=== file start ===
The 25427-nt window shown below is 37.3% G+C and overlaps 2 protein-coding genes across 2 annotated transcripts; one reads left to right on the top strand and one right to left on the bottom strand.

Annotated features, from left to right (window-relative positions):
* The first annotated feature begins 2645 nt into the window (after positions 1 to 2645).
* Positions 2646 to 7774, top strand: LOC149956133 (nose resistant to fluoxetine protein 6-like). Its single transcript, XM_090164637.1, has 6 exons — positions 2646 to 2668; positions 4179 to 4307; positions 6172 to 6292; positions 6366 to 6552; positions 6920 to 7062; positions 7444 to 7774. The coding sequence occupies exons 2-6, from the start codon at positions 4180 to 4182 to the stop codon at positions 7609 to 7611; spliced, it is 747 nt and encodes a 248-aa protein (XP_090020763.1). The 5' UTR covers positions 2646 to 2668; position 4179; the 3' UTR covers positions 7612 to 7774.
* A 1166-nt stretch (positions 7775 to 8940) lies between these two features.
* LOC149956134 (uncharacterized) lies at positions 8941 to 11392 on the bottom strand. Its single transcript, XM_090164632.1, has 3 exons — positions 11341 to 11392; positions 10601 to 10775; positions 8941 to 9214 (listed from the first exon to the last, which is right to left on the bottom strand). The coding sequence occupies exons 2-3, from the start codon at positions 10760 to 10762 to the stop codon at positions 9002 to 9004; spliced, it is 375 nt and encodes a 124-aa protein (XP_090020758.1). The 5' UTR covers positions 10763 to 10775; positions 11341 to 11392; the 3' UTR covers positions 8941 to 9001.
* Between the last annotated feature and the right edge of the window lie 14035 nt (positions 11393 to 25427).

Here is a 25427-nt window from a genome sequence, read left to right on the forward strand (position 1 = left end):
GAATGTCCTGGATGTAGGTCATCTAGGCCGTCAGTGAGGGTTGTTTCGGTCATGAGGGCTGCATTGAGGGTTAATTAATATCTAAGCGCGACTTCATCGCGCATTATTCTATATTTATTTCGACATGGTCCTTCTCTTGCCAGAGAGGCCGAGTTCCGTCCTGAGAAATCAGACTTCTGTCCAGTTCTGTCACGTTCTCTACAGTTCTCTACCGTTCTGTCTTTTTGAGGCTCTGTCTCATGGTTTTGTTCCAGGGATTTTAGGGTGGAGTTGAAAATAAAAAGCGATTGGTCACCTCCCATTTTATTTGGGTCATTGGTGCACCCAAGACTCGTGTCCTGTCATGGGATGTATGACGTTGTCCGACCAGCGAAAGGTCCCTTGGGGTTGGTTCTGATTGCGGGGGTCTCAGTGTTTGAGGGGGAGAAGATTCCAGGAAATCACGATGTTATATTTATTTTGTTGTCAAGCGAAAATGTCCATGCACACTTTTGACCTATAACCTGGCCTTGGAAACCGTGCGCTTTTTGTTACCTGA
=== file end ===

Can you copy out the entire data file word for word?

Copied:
The 25427-nt window shown below is 37.3% G+C and overlaps 2 protein-coding genes across 2 annotated transcripts; one reads left to right on the top strand and one right to left on the bottom strand.

Annotated features, from left to right (window-relative positions):
* The first annotated feature begins 2645 nt into the window (after positions 1 to 2645).
* Positions 2646 to 7774, top strand: LOC149956133 (nose resistant to fluoxetine protein 6-like). Its single transcript, XM_090164637.1, has 6 exons — positions 2646 to 2668; positions 4179 to 4307; positions 6172 to 6292; positions 6366 to 6552; positions 6920 to 7062; positions 7444 to 7774. The coding sequence occupies exons 2-6, from the start codon at positions 4180 to 4182 to the stop codon at positions 7609 to 7611; spliced, it is 747 nt and encodes a 248-aa protein (XP_090020763.1). The 5' UTR covers positions 2646 to 2668; position 4179; the 3' UTR covers positions 7612 to 7774.
* A 1166-nt stretch (positions 7775 to 8940) lies between these two features.
* LOC149956134 (uncharacterized) lies at positions 8941 to 11392 on the bottom strand. Its single transcript, XM_090164632.1, has 3 exons — positions 11341 to 11392; positions 10601 to 10775; positions 8941 to 9214 (listed from the first exon to the last, which is right to left on the bottom strand). The coding sequence occupies exons 2-3, from the start codon at positions 10760 to 10762 to the stop codon at positions 9002 to 9004; spliced, it is 375 nt and encodes a 124-aa protein (XP_090020758.1). The 5' UTR covers positions 10763 to 10775; positions 11341 to 11392; the 3' UTR covers positions 8941 to 9001.
* Between the last annotated feature and the right edge of the window lie 14035 nt (positions 11393 to 25427).

Here is a 25427-nt window from a genome sequence, read left to right on the forward strand (position 1 = left end):
GAATGTCCTGGATGTAGGTCATCTAGGCCGTCAGTGAGGGTTGTTTCGGTCATGAGGGCTGCATTGAGGGTTAATTAATATCTAAGCGCGACTTCATCGCGCATTATTCTATATTTATTTCGACATGGTCCTTCTCTTGCCAGAGAGGCCGAGTTCCGTCCTGAGAAATCAGACTTCTGTCCAGTTCTGTCACGTTCTCTACAGTTCTCTACCGTTCTGTCTTTTTGAGGCTCTGTCTCATGGTTTTGTTCCAGGGATTTTAGGGTGGAGTTGAAAATAAAAAGCGATTGGTCACCTCCCATTTTATTTGGGTCATTGGTGCACCCAAGACTCGTGTCCTGTCATGGGATGTATGACGTTGTCCGACCAGCGAAAGGTCCCTTGGGGTTGGTTCTGATTGCGGGGGTCTCAGTGTTTGAGGGGGAGAAGATTCCAGGAAATCACGATGTTATATTTATTTTGTTGTCAAGCGAAAATGTCCATGCACACTTTTGACCTATAACCTGGCCTTGGAAACCGTGCGCTTTTTGTTACCTGA